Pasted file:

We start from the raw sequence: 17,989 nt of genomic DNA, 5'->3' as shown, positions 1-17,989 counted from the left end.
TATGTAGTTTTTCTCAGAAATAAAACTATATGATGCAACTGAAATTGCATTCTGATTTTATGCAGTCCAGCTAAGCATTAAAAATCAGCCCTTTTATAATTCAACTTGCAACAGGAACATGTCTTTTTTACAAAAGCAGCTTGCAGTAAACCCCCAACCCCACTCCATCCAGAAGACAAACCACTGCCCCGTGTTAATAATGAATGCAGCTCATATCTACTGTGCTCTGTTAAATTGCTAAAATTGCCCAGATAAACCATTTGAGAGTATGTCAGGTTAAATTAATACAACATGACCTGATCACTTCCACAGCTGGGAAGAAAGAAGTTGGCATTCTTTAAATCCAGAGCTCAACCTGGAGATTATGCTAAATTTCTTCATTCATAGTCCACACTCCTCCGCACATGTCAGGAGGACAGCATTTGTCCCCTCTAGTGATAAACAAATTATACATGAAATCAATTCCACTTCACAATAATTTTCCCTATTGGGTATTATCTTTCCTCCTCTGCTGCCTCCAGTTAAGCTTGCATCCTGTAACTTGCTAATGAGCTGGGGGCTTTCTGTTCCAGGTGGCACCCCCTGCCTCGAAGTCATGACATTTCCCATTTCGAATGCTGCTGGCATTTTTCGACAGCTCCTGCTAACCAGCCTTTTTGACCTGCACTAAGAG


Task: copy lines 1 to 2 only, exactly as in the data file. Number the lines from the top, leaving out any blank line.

We start from the raw sequence: 17,989 nt of genomic DNA, 5'->3' as shown, positions 1-17,989 counted from the left end.
TATGTAGTTTTTCTCAGAAATAAAACTATATGATGCAACTGAAATTGCATTCTGATTTTATGCAGTCCAGCTAAGCATTAAAAATCAGCCCTTTTATAATTCAACTTGCAACAGGAACATGTCTTTTTTACAAAAGCAGCTTGCAGTAAACCCCCAACCCCACTCCATCCAGAAGACAAACCACTGCCCCGTGTTAATAATGAATGCAGCTCATATCTACTGTGCTCTGTTAAATTGCTAAAATTGCCCAGATAAACCATTTGAGAGTATGTCAGGTTAAATTAATACAACATGACCTGATCACTTCCACAGCTGGGAAGAAAGAAGTTGGCATTCTTTAAATCCAGAGCTCAACCTGGAGATTATGCTAAATTTCTTCATTCATAGTCCACACTCCTCCGCACATGTCAGGAGGACAGCATTTGTCCCCTCTAGTGATAAACAAATTATACATGAAATCAATTCCACTTCACAATAATTTTCCCTATTGGGTATTATCTTTCCTCCTCTGCTGCCTCCAGTTAAGCTTGCATCCTGTAACTTGCTAATGAGCTGGGGGCTTTCTGTTCCAGGTGGCACCCCCTGCCTCGAAGTCATGACATTTCCCATTTCGAATGCTGCTGGCATTTTTCGACAGCTCCTGCTAACCAGCCTTTTTGACCTGCACTAAGAG